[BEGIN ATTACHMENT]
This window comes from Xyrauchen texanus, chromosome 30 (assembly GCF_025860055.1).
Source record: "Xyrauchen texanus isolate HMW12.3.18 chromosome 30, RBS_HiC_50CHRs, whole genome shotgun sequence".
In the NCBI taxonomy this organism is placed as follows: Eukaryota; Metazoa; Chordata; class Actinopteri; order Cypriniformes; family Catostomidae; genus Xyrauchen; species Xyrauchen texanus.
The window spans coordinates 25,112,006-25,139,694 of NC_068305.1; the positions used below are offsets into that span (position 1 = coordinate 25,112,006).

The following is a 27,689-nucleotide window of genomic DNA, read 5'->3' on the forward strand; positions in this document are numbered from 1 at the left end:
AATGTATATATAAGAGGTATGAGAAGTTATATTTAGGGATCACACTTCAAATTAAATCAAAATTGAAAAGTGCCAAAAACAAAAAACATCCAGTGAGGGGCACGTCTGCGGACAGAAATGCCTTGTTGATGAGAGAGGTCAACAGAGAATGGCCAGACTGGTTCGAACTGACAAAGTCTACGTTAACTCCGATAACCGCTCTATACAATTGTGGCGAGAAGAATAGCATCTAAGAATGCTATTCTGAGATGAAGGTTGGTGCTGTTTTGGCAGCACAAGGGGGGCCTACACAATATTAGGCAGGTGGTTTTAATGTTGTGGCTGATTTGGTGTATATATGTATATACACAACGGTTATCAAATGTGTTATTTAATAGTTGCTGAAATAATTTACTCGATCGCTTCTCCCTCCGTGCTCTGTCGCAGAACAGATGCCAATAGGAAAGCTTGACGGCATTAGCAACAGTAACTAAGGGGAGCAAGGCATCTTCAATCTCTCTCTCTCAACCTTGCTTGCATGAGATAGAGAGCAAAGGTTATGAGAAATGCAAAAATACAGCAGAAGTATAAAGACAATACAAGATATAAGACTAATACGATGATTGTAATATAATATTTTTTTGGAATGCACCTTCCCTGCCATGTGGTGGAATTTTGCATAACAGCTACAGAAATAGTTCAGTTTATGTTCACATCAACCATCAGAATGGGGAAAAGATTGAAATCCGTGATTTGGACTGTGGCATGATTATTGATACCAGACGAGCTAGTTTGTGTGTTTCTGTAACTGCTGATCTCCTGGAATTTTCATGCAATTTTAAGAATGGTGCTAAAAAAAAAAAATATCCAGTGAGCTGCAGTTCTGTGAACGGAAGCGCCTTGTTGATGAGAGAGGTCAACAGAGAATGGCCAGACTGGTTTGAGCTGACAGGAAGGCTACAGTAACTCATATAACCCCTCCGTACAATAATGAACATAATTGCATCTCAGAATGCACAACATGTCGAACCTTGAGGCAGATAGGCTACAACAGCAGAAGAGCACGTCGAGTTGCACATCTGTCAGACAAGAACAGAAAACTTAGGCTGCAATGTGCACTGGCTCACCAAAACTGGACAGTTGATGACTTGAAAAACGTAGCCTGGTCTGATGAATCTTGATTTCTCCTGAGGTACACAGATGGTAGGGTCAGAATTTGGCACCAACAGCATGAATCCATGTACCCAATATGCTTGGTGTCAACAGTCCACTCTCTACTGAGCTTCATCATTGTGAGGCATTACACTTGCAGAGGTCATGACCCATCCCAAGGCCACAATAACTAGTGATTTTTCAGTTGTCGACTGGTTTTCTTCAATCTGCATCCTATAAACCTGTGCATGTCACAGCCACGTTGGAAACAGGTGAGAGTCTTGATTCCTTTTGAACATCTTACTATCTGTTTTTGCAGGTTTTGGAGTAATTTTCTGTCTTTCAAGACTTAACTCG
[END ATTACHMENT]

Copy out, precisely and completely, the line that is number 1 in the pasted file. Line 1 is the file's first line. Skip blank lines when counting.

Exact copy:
This window comes from Xyrauchen texanus, chromosome 30 (assembly GCF_025860055.1).